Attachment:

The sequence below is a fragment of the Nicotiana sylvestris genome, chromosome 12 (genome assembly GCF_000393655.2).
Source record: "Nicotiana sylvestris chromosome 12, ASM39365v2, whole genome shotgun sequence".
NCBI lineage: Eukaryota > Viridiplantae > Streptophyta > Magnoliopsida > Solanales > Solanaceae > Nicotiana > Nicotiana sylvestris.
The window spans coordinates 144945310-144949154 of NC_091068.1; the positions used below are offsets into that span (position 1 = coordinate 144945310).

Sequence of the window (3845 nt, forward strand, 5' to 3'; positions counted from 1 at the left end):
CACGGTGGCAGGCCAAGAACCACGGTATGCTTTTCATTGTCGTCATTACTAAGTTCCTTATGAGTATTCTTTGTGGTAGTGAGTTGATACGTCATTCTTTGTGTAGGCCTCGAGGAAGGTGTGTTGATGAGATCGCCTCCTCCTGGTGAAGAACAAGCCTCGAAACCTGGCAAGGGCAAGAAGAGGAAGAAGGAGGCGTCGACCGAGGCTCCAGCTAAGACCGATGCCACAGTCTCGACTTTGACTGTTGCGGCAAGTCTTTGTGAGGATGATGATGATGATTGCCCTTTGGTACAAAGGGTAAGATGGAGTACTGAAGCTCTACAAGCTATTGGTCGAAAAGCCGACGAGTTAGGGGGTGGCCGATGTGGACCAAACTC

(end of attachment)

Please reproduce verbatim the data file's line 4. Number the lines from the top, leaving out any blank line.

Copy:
The window spans coordinates 144945310-144949154 of NC_091068.1; the positions used below are offsets into that span (position 1 = coordinate 144945310).